“I’m taking this opportunity to make sure all of my back-end stuff is in order, chasing up all the paperwork, updating things, really making sure things are tidy from an administrative point of view as I possibly can, so when we are able to go forward in creating work and producing work again, then at least we are going from that really sound platform and we don’t have to worry about any of that,” she said.

Ms Klysz said the government needed to provide support for performers who were now out of work.

On Tuesday, Arts Minister Paul Fletcher met with representatives from the arts industry, including Live Performances Australia, the Australian Recording Industry Association and the Australian Major Performing Arts Group.

The industry representatives asked the government for an $850 million stimulus package to save jobs in the arts sector.

LPA chief executive Evelyn Richardson attended the meeting and said it was a useful discussion.

“But what we really need from government right now is a plan of action, backed up by significant funding to support the thousands of people who are losing work across our industry,” Ms Richardson said.

The industry is also coming up with creative ways to ensure they can still connect with their audience and make an income.

WA Ballet’s Ms Machin said the organisation was looking at how it could engage digitally.

“We are filming Genesis and that will come out in one platform or another, we are looking at having regular Facebook stuff behind the scenes and engagement with the dancers too,” she said.

“It actually could create some lovely opportunities for people to get to know our company a lot better.

“We have a range of productions that we have on film, so we are exploring if there are possibilities to have those streamed.”

New Black Swan State Theatre Company executive director Rick Heath told Business News while he was upset about the circumstances, the next few months would give the company the opportunity to think about how it could do things differently.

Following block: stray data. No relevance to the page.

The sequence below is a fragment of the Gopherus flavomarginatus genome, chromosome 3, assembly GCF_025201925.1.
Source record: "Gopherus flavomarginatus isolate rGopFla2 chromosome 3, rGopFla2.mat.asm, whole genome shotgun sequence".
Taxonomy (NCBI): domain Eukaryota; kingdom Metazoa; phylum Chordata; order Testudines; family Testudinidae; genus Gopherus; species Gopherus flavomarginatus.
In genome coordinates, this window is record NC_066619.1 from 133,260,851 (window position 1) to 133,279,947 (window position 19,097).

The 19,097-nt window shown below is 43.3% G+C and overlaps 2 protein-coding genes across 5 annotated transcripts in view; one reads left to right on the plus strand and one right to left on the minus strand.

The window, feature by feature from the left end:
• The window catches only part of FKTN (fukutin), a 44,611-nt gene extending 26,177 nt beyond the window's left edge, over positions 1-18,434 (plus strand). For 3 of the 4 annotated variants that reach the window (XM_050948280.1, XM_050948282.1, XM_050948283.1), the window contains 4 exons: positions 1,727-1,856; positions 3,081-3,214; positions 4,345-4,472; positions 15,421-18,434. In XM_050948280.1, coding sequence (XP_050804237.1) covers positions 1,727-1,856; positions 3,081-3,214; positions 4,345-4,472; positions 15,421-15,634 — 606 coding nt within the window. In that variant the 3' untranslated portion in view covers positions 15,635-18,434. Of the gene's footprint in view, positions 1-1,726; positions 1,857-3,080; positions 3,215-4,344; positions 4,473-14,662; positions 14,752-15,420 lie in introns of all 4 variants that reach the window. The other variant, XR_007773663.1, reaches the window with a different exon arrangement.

Although Mr Heath said he couldn’t confirm anything just yet, he was looking at setting up a recording studio.

“We have got a series of monologues that are being developed, we will hopefully look at recording them and putting them online,” Mr Heath told Business News.

He said school workshops could also be recorded and given to schools online, and they were looking through their archives at broadcast-quality recordings of shows.

“What can we put online, what can we put free-to-air?" Mr Heath said. 

“We have got a partnership with Channel 7, what can we do through that?

“Right through to do we need our own YouTube channel or Netflix kind of program?

“What would a digital or online membership to the organisation look like in the interim?

“There are just so many things that we can explore.”

Another creative idea came from Limelight consultant Ali Welburn, who provides communications, marketing and arts management services to the industry, while also lecturing at WAAPA.

As event cancellations began rolling in last week, Ms Welburn told Business News her income fell to nearly nothing.

“Apart from three hours a week at WAAPA, which goodness knows how long it will be before universities shut, I have now gone to zero income, which is concerning,” she said.

“I sat there on Sunday night thinking, 'What’s the potential of how I can help the sector, but also still have an income coming in, bearing in mind, that people won’t have the income to spend on my consulting services?'

“Instead, what I have done, is I am offering myself for an hour for people who are using this forced downtime to maybe replan, refresh what I do, reassess how they approach their arts project to actually be able to consult with me for an hour and it’s by donation.

“I see that as a win-win, I get something and they get an hour of professional advice.”